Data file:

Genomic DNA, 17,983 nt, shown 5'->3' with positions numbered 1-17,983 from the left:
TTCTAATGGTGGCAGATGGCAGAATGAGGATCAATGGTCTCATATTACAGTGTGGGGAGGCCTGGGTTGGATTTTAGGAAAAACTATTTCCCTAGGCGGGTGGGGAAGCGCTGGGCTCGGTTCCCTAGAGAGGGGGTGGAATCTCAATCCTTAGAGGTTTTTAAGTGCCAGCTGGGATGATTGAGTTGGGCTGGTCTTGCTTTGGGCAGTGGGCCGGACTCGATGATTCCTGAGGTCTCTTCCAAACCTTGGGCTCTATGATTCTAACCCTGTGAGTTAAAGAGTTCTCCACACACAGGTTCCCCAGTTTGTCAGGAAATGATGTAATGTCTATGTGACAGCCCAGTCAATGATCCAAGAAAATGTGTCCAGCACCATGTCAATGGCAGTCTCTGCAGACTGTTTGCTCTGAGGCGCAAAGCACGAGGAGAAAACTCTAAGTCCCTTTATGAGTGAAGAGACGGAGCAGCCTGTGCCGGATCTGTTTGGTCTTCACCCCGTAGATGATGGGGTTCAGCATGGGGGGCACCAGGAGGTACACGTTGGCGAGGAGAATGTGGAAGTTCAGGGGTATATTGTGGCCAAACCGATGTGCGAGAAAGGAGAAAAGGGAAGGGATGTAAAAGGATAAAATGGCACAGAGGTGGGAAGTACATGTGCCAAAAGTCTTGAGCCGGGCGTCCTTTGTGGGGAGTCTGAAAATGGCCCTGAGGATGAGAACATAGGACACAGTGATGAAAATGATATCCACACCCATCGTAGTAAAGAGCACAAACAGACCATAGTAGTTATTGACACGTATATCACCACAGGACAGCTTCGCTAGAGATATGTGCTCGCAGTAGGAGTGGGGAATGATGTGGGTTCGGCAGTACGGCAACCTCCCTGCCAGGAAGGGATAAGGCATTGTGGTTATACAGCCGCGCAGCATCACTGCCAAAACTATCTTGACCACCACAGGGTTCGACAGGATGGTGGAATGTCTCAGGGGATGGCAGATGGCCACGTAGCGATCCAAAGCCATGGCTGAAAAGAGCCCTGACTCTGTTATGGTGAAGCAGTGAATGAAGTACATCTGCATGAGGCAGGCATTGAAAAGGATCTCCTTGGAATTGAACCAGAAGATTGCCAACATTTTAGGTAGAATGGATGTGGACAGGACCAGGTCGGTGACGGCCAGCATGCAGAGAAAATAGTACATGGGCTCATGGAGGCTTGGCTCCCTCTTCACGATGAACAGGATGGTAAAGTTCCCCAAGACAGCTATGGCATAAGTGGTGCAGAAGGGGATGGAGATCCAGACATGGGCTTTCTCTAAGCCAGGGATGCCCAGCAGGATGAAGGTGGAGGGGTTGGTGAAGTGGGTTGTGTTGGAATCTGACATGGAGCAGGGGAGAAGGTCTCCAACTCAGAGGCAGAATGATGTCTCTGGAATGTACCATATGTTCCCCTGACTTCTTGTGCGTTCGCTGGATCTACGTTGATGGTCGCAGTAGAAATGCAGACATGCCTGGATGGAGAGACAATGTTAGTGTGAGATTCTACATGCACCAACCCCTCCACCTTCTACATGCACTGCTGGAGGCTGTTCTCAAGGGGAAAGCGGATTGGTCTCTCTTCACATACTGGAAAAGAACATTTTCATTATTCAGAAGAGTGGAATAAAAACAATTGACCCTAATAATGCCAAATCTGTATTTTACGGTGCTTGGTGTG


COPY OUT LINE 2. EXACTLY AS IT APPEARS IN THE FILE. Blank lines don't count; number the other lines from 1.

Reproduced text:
TTCTAATGGTGGCAGATGGCAGAATGAGGATCAATGGTCTCATATTACAGTGTGGGGAGGCCTGGGTTGGATTTTAGGAAAAACTATTTCCCTAGGCGGGTGGGGAAGCGCTGGGCTCGGTTCCCTAGAGAGGGGGTGGAATCTCAATCCTTAGAGGTTTTTAAGTGCCAGCTGGGATGATTGAGTTGGGCTGGTCTTGCTTTGGGCAGTGGGCCGGACTCGATGATTCCTGAGGTCTCTTCCAAACCTTGGGCTCTATGATTCTAACCCTGTGAGTTAAAGAGTTCTCCACACACAGGTTCCCCAGTTTGTCAGGAAATGATGTAATGTCTATGTGACAGCCCAGTCAATGATCCAAGAAAATGTGTCCAGCACCATGTCAATGGCAGTCTCTGCAGACTGTTTGCTCTGAGGCGCAAAGCACGAGGAGAAAACTCTAAGTCCCTTTATGAGTGAAGAGACGGAGCAGCCTGTGCCGGATCTGTTTGGTCTTCACCCCGTAGATGATGGGGTTCAGCATGGGGGGCACCAGGAGGTACACGTTGGCGAGGAGAATGTGGAAGTTCAGGGGTATATTGTGGCCAAACCGATGTGCGAGAAAGGAGAAAAGGGAAGGGATGTAAAAGGATAAAATGGCACAGAGGTGGGAAGTACATGTGCCAAAAGTCTTGAGCCGGGCGTCCTTTGTGGGGAGTCTGAAAATGGCCCTGAGGATGAGAACATAGGACACAGTGATGAAAATGATATCCACACCCATCGTAGTAAAGAGCACAAACAGACCATAGTAGTTATTGACACGTATATCACCACAGGACAGCTTCGCTAGAGATATGTGCTCGCAGTAGGAGTGGGGAATGATGTGGGTTCGGCAGTACGGCAACCTCCCTGCCAGGAAGGGATAAGGCATTGTGGTTATACAGCCGCGCAGCATCACTGCCAAAACTATCTTGACCACCACAGGGTTCGACAGGATGGTGGAATGTCTCAGGGGATGGCAGATGGCCACGTAGCGATCCAAAGCCATGGCTGAAAAGAGCCCTGACTCTGTTATGGTGAAGCAGTGAATGAAGTACATCTGCATGAGGCAGGCATTGAAAAGGATCTCCTTGGAATTGAACCAGAAGATTGCCAACATTTTAGGTAGAATGGATGTGGACAGGACCAGGTCGGTGACGGCCAGCATGCAGAGAAAATAGTACATGGGCTCATGGAGGCTTGGCTCCCTCTTCACGATGAACAGGATGGTAAAGTTCCCCAAGACAGCTATGGCATAAGTGGTGCAGAAGGGGATGGAGATCCAGACATGGGCTTTCTCTAAGCCAGGGATGCCCAGCAGGATGAAGGTGGAGGGGTTGGTGAAGTGGGTTGTGTTGGAATCTGACATGGAGCAGGGGAGAAGGTCTCCAACTCAGAGGCAGAATGATGTCTCTGGAATGTACCATATGTTCCCCTGACTTCTTGTGCGTTCGCTGGATCTACGTTGATGGTCGCAGTAGAAATGCAGACATGCCTGGATGGAGAGACAATGTTAGTGTGAGATTCTACATGCACCAACCCCTCCACCTTCTACATGCACTGCTGGAGGCTGTTCTCAAGGGGAAAGCGGATTGGTCTCTCTTCACATACTGGAAAAGAACATTTTCATTATTCAGAAGAGTGGAATAAAAACAATTGACCCTAATAATGCCAAATCTGTATTTTACGGTGCTTGGTGTG